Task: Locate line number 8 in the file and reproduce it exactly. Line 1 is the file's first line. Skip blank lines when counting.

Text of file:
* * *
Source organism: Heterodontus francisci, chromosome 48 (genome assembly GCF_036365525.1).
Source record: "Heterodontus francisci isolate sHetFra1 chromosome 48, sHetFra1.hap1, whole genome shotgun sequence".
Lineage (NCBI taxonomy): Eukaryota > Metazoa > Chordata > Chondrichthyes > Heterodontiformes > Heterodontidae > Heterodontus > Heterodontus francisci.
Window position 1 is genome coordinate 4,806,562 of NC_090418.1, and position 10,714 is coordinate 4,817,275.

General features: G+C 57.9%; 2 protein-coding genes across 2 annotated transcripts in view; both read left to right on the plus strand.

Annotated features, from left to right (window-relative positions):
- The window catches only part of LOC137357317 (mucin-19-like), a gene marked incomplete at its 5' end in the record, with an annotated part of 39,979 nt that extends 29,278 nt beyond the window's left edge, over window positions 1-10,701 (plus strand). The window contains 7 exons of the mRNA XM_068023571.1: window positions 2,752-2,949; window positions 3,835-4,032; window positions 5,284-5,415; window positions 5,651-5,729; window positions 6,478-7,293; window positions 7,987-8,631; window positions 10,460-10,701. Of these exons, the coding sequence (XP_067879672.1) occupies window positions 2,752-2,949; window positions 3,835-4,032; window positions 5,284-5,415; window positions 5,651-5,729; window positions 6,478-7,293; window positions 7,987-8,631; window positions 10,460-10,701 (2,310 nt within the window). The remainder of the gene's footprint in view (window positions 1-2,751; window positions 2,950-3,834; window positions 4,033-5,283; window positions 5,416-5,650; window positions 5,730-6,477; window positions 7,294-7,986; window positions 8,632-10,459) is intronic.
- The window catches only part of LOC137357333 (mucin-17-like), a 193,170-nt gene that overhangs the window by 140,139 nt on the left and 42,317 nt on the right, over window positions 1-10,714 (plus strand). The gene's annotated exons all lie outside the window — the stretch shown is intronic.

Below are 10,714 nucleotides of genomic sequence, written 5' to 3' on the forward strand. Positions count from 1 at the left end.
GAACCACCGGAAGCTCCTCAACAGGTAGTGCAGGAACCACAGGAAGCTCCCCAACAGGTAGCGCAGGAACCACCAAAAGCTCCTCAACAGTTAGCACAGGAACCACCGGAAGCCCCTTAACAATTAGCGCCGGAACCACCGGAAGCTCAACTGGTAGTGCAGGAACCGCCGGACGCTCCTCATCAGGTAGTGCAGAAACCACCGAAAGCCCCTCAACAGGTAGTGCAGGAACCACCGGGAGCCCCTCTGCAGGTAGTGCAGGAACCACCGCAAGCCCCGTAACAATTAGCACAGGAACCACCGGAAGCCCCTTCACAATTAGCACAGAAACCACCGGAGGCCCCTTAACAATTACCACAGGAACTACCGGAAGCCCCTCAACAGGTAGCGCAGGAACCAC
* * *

- The window catches only part of LOC137357333 (mucin-17-like), a 193,170-nt gene that overhangs the window by 140,139 nt on the left and 42,317 nt on the right, over window positions 1-10,714 (plus strand). The gene's annotated exons all lie outside the window — the stretch shown is intronic.